The spokesperson said: "Our approach to building safety goes beyond cladding to include compartmentation, fire alert, evacuation and suppression systems in all buildings of eleven metres and above.
"We will continue to engage with developers and press them to take responsibility and action and commend developers that have already set aside funds for remediation in Wales - they have set an example for others to follow.
"We are currently reviewing Expression of Interest received for Phase 1 of our Building Safety Fund which will support detailed survey work on buildings to establish the remediation works needed on a building by building basis.
"The Minister's statement in December set out the significant progress being made on the building safety agenda, including a commitment of £375m in the draft Budget over the next three years."
Housebuilders Redrow say they are very aware of the difficulties and uncertainty affecting residents of high rise apartments across the UK that have remedial cladding issues based on new standards.
A spokesperson said: "As a housebuilder primarily focused on delivering family homes, we only have a small number of high rise apartment blocks, which we have engaged with on a case-by-case basis. Celestia was constructed in 2006 by Laing O'Rourke under a design and build contract.
"Despite not being the freeholder, we have provided significant financial support to the management company and we will also be providing funding through the Residential Property Developers Tax."
Laing O'Rourke said it has "engaged proactively with the developer, Redrow, and with Celestia Management Company Limited (CMCL), including attending the site and several meetings with Redrow, CMCL and their lawyers."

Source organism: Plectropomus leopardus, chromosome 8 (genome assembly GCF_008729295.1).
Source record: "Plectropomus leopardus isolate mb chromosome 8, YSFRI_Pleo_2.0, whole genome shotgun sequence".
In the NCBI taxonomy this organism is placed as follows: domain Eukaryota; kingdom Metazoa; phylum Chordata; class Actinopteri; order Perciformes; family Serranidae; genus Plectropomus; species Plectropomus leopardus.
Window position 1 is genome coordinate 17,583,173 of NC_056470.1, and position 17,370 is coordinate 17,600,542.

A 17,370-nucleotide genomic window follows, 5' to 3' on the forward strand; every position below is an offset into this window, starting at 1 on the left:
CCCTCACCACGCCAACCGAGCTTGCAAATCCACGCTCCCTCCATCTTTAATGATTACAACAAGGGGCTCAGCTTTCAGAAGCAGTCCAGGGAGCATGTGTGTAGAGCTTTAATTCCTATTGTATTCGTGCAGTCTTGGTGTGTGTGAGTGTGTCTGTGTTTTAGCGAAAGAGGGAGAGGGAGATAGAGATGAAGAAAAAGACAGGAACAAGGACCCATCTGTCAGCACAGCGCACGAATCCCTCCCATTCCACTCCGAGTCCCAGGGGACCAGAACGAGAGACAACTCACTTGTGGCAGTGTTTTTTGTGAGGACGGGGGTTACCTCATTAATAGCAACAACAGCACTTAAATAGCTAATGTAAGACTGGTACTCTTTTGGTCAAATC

A spokesperson added "we have also responded to various requests for technical information to assist with CMCL’s investigations and risk assessments. However, as legal proceedings have been issued we are unable to comment further at this time".
'A difficult situation for residents'
Taylor Wimpey say they understand “this is a difficult situation for Victoria Wharf residents” and are “working very hard to address this complex matter as a priority”.
A spokesperson said: “We are in regular dialogue with FirstPort, the Management Company at Victoria Wharf, to support them in finding the right solution for leaseholders.
“We have committed and set aside significant funding to ensure leaseholders do not have to pay for remediation works to bring their buildings up to current EWS1 standards, and this includes Victoria Wharf."
Celestia Management Company Limited response
Celestia Management Company Limited said in a statement: "The current Celestia Board believes that it is the responsibility of the designers, builder and developer of the property to fund and make good various defects in the construction of the buildings following their work.
"The board has been involved in negotiations over several years to try and persuade them to accept responsibility for sub-standard construction quality and materials, so far with limited success.
"Neither the developer, or builder, has been keen to step forward and accept financial responsibility for the poor quality of the properties or proposals to fund all the repairs that are now required to make them the safe and comfortable homes leaseholders initially thought they were buying."